No. 7 train best in the city, No. 5 and B worst: Study

The No. 5 and B lines are the worst for commuters, while the No. 7 train is the best ride in the city, an analysis found on Thursday.

“Disparities abound,” said Gene Russianoff, the staff attorney for the Straphangers Campaign, which released the report. “Some lines stink, others just need work.”

The report judged the performance of subway lines on factors such as how often trains run, how clean cars are and if riders can understand announcements.

“We can see large disparities in how subway lines perform,” said Cate Contino, a campaign coordinator for the campaign.

The analysis ripped the No. 5 train for breaking down more often than the average train, being too hard to get a seat on, and only meeting platform wait standards 67% of the time.

The analysis also criticized the B train for not running often enough during the day or overnight, and having the worst subway car announcements in the transit system.

The Straphangers Campaign praised the No. 7 for having scheduled trains (including local and express) every two-and-a-half minutes during the morning rush-hour. However, the line is below average on how often it actually arrives, and having the cleanest cars. It says there is a 59% chance of getting a seat.

The report didn’t look at planned construction work, which has angered No. 7 train riders as the MTA modernizes its signal system with communication based train control.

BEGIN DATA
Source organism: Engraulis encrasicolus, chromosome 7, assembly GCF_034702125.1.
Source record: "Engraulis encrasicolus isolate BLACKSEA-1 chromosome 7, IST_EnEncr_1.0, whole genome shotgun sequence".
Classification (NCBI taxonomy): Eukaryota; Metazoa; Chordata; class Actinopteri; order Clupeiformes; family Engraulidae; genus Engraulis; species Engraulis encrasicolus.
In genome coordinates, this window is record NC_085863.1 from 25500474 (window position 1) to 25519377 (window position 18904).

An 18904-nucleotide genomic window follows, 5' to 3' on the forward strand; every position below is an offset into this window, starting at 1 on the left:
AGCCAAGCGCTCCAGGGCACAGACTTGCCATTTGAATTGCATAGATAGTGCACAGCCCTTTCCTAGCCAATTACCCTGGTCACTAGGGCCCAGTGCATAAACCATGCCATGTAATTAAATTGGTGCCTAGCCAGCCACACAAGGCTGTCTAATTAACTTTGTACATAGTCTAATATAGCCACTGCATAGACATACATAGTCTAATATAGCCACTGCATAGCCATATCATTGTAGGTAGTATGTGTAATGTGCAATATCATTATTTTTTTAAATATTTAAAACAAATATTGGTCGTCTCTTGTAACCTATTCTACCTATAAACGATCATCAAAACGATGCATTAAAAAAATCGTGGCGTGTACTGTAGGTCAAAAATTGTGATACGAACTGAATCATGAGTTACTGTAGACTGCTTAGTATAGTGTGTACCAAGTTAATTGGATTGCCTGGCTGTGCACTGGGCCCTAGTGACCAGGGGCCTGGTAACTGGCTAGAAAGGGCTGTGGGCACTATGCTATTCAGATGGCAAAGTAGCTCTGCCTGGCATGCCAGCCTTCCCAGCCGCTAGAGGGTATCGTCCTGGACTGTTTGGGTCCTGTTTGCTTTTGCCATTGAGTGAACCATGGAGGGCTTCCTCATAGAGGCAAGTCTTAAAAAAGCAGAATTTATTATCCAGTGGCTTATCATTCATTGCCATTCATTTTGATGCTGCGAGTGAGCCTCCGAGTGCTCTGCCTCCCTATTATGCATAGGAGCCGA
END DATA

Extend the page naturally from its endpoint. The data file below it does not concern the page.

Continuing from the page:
Some of the line’s riders were stunned by the results.

“The State of the Subway report card is, and has been for years, a pretty flawed overview,” said Queens rider Maria Morgan of the group 7 Train Blues. “All you need to do is ride the 7 during the a.m. rush for a week and you know 59% is not true at all.”

Queens Councilman Jimmy Van Bramer said he was shocked. “As far as my constituents are concerned, I’m not sure the report is worth the paper it’s printed on,” he said. “The day to day reality for 7 train riders is a nightmare.”

Russianoff noted that everyone has a different view of their line. “It’s in the eye of the beholder,” he said.

The Campaign also found that subway cars broke down more almost 8% more systemwide last year than 2013. Thirteen lines worsened, while seven improved.

MTA spokesman Kevin Ortiz said the data they used on mechanical breakdowns is outdated, and performance of its subway car fleet was up slightly this year.

The E train did the best, with mechanical snafus happening almost every 600,000 miles, while the C train cars were snarled about every 66,000 miles. The MTA has been trying to replace the C train cars, which are the oldest in the subway system.

“It’s very frustrating, they are antiques,” said Russianoff. “They need to pick up the pace. People are riding in ancient, crummy vehicles.”

The MTA said the report showed its need for capital funding for a safe and reliable system, but a spokesman said he was baffled by how the Straphangers Campaign determined a riders’ chance of getting a seat.

“While some of the report’s findings make sense, others do not,” said spokesman Kevin Ortiz.

The analysis said riders have a better chance of getting a seat on the packed F and No. 7 trains than the less crowded R. The F runs at 90% during rush-hour, the No. 7 express at 100%, and the R at 75%.

“Their evaluation of our service indicators does not represent the customer perspective,” said Ortiz.

“We feel our vast array of performance measures are more indicative of the performance and quality of the subway lines and are based on extensive use of customer surveys.”

The Straphangers Campaign said they calculated the odds of getting a seat from an MTA ridership count in 2013, as well as how many people subway cars can carry.

“This is the oldest piece of information,” said Russianoff. ” It’s a constant battle to get data from the Transit Authority.”

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